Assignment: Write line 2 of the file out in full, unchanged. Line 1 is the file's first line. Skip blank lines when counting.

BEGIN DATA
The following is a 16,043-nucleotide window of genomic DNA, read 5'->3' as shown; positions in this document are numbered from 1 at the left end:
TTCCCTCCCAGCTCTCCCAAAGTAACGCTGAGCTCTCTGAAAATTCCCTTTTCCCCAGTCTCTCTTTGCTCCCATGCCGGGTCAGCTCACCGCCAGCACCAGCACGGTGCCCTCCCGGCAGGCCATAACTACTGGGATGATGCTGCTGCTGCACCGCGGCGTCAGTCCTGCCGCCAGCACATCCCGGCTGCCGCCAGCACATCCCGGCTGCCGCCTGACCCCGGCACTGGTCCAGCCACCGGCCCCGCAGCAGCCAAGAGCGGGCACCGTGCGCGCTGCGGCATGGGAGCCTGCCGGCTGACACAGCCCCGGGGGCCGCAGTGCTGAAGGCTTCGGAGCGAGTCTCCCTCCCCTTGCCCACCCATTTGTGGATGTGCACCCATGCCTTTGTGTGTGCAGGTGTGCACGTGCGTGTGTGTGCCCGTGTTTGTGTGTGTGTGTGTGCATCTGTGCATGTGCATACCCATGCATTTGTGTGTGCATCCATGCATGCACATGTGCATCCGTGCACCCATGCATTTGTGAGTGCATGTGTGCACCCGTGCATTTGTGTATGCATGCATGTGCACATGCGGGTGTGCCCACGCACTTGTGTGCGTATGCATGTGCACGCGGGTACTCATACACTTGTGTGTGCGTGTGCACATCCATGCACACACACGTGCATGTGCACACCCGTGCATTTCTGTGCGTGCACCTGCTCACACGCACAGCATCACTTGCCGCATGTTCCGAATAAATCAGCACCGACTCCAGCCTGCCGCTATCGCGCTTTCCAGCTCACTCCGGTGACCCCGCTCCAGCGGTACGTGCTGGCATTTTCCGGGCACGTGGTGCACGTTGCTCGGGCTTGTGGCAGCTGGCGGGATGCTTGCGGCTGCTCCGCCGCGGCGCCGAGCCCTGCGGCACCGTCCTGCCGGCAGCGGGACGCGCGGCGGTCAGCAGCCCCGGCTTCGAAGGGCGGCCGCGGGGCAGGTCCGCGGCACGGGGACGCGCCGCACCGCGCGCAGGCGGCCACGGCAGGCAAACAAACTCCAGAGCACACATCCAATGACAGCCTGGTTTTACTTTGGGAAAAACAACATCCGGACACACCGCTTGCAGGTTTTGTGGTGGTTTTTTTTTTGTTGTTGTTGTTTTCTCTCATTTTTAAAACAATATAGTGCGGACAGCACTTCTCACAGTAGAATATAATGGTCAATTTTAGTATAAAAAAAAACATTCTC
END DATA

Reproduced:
TTCCCTCCCAGCTCTCCCAAAGTAACGCTGAGCTCTCTGAAAATTCCCTTTTCCCCAGTCTCTCTTTGCTCCCATGCCGGGTCAGCTCACCGCCAGCACCAGCACGGTGCCCTCCCGGCAGGCCATAACTACTGGGATGATGCTGCTGCTGCACCGCGGCGTCAGTCCTGCCGCCAGCACATCCCGGCTGCCGCCAGCACATCCCGGCTGCCGCCTGACCCCGGCACTGGTCCAGCCACCGGCCCCGCAGCAGCCAAGAGCGGGCACCGTGCGCGCTGCGGCATGGGAGCCTGCCGGCTGACACAGCCCCGGGGGCCGCAGTGCTGAAGGCTTCGGAGCGAGTCTCCCTCCCCTTGCCCACCCATTTGTGGATGTGCACCCATGCCTTTGTGTGTGCAGGTGTGCACGTGCGTGTGTGTGCCCGTGTTTGTGTGTGTGTGTGTGCATCTGTGCATGTGCATACCCATGCATTTGTGTGTGCATCCATGCATGCACATGTGCATCCGTGCACCCATGCATTTGTGAGTGCATGTGTGCACCCGTGCATTTGTGTATGCATGCATGTGCACATGCGGGTGTGCCCACGCACTTGTGTGCGTATGCATGTGCACGCGGGTACTCATACACTTGTGTGTGCGTGTGCACATCCATGCACACACACGTGCATGTGCACACCCGTGCATTTCTGTGCGTGCACCTGCTCACACGCACAGCATCACTTGCCGCATGTTCCGAATAAATCAGCACCGACTCCAGCCTGCCGCTATCGCGCTTTCCAGCTCACTCCGGTGACCCCGCTCCAGCGGTACGTGCTGGCATTTTCCGGGCACGTGGTGCACGTTGCTCGGGCTTGTGGCAGCTGGCGGGATGCTTGCGGCTGCTCCGCCGCGGCGCCGAGCCCTGCGGCACCGTCCTGCCGGCAGCGGGACGCGCGGCGGTCAGCAGCCCCGGCTTCGAAGGGCGGCCGCGGGGCAGGTCCGCGGCACGGGGACGCGCCGCACCGCGCGCAGGCGGCCACGGCAGGCAAACAAACTCCAGAGCACACATCCAATGACAGCCTGGTTTTACTTTGGGAAAAACAACATCCGGACACACCGCTTGCAGGTTTTGTGGTGGTTTTTTTTTTGTTGTTGTTGTTTTCTCTCATTTTTAAAACAATATAGTGCGGACAGCACTTCTCACAGTAGAATATAATGGTCAATTTTAGTATAAAAAAAAACATTCTC